why are they been ordered to go hard now.
they should have been going all out in the first place.
if the law is there then enforce it.


Sorry I meant to say streamed $240k to the Trust above. Not $290k.

Dunno in Canada this would mean 700 people chasing 2.5 to 3 million non-filer/non-registrants out of a population of 36 million. Of course predicted revenue is enough to generate general interest in ramping up. Still there is going to need to be a vast man-up.

A primary limb under the new avoidance guidelines issued by IRD is that 'parliamentary intention' must be looked at, to see if any arrangement is in line with that or not.

It's clear on what the 'parliamentary intention' was on legislating a lower corporate tax rate. Quoting Bill English:

""Cutting the company tax rate will make New Zealand more competitive and increase incentives for businesses to reinvest earnings back into jobs and growth," Mr English says.

That sentiment reads widely, whether the professional invests the tax saving in his own business, or other businesses, restaurants, builders (kitchen carpentry, building whole sale, etc) for a new home, or holiday home, change the car, whatever, the tax saving is being used to create private sector jobs and growth (unlike if the extra tax was paid to government to destroy jobs and growth by being used to grow the wealth destroying welfare state). Further, this government believes in limited government, according to their manifesto, thus realises money to government, extorted from the business sector, also makes our economy far less competitive. Thus Penny and Hooper style tax savings are in line with English's stated aim behind the corporate tax cuts of keeping NZ competitive.

So, under IRD's new guidelines, Penny and Hooper were following Bill English's (wise and prudent) intentions behind the tax cuts, so would win their case if it could be appealed again. IRD are foul of their own rulings. But then what would IRD worry about destroying the economy that pays their wages?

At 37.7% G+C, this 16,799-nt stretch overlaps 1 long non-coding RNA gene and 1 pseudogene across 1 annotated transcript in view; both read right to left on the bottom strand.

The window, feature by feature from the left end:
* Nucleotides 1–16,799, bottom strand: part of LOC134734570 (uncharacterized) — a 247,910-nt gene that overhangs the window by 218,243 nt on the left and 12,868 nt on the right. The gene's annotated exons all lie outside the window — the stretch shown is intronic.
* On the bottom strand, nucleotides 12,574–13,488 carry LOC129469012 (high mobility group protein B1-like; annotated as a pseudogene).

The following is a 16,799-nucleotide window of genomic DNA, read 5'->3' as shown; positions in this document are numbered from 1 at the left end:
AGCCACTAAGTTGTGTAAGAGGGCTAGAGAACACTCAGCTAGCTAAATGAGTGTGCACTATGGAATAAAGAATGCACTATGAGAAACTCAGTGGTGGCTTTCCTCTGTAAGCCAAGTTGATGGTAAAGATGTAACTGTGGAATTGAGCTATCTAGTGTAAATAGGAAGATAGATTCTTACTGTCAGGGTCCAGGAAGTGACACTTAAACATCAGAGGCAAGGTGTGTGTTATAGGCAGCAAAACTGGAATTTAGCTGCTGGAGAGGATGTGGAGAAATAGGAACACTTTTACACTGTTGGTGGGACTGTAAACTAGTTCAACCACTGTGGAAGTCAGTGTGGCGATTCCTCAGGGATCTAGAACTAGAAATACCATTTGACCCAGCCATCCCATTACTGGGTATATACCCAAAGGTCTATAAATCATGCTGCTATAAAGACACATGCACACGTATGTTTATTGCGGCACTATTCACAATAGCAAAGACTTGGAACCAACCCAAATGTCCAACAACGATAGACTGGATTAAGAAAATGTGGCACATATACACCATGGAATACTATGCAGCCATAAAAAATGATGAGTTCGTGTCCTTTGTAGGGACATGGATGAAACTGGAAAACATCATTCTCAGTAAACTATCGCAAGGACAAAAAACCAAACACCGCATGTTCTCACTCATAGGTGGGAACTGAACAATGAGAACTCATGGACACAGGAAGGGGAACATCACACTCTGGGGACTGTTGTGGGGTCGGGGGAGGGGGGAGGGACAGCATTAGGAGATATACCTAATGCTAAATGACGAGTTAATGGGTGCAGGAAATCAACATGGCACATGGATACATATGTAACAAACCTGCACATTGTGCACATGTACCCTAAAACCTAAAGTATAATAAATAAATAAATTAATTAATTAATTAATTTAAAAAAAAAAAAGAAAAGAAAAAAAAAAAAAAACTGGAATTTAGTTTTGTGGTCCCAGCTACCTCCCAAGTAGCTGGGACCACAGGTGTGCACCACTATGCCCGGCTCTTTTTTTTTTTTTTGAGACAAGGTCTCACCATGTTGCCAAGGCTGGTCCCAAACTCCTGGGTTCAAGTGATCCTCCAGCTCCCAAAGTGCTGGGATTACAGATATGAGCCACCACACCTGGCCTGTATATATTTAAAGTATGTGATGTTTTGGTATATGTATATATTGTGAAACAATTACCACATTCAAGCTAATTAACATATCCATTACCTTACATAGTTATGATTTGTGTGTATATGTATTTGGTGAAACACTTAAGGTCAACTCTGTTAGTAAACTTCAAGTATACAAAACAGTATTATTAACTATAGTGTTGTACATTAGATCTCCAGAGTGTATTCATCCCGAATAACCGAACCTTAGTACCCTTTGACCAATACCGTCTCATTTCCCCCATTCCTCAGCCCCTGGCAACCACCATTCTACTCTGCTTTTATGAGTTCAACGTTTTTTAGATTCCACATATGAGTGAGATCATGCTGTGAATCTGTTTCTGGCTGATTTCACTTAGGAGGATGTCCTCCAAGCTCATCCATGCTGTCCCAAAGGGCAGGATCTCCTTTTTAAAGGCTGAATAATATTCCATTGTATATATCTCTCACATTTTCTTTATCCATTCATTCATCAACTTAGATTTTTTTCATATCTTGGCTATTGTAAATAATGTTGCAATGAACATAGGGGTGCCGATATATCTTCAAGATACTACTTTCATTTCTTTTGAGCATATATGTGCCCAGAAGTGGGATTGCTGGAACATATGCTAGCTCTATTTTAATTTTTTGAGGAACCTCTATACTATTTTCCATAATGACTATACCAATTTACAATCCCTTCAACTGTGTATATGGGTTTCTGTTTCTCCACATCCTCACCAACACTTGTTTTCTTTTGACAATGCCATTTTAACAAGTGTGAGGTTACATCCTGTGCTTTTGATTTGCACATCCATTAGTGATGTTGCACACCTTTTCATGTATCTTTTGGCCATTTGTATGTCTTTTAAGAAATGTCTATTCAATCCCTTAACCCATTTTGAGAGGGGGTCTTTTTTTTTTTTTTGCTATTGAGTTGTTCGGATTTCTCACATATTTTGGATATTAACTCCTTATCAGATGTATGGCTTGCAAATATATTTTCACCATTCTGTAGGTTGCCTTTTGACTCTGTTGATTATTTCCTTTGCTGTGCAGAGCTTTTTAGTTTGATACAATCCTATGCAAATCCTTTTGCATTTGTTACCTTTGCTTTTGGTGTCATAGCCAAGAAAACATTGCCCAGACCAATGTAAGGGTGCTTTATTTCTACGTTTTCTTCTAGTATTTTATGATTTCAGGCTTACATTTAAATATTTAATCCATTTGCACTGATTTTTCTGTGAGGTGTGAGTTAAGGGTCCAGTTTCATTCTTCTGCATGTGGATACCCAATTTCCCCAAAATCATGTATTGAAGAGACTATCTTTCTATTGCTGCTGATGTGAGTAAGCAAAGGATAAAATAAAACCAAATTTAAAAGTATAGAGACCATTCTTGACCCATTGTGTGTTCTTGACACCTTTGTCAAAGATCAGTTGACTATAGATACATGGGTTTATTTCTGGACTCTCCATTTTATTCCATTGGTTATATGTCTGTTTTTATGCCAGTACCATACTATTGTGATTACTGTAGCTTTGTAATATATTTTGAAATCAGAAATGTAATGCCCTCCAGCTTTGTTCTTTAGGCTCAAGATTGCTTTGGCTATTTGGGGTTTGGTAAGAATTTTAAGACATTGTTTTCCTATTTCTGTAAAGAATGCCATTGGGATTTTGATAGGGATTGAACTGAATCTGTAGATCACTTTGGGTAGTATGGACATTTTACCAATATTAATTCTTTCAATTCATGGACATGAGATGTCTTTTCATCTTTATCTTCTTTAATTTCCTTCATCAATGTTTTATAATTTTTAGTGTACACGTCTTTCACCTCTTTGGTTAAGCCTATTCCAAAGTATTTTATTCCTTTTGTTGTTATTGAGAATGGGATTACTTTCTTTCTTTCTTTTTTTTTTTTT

Right on**
4,300,000 population
1,300,000 paying TAX
If it wasnt for GST
NZ would be a real cot case
My soulder are broud BUT i cant support everyone
So we just orginse our affairs LEGALLY
so we dont pay to much TAX

Hi All
Is it this right
NZ Maori Trusts Only pay 19 %?
NZ suckers pay 33%

bottom line - if it wasnt for the rich there be no jobs - by attacking the rich govt will simple push them into retirement or off shore

What about " trading hours" which is quite common black market earner between some trades/business etc. Electrician does 40 hours for a plumbing mate who does 40 hours for builder mate who does 40 hours for electrician etc No money chnages hands, therefore no tax paid (also no ACC support or income to suuport a loan).

What about residential or commercial Property investors who live on "loans" against those properties. As property values increase (as in some areas), they remortgage, increase rents to pay for increased mortgage (good now), but part of mortgage used used for next years personal expenses?

If you sock it to the rich and they find it just becomes to hard they will just walk away and say see you later.

the answer is obvious - have a flat tax rate!

Yes, But it should not be called "flat", because it "flat" it ain't.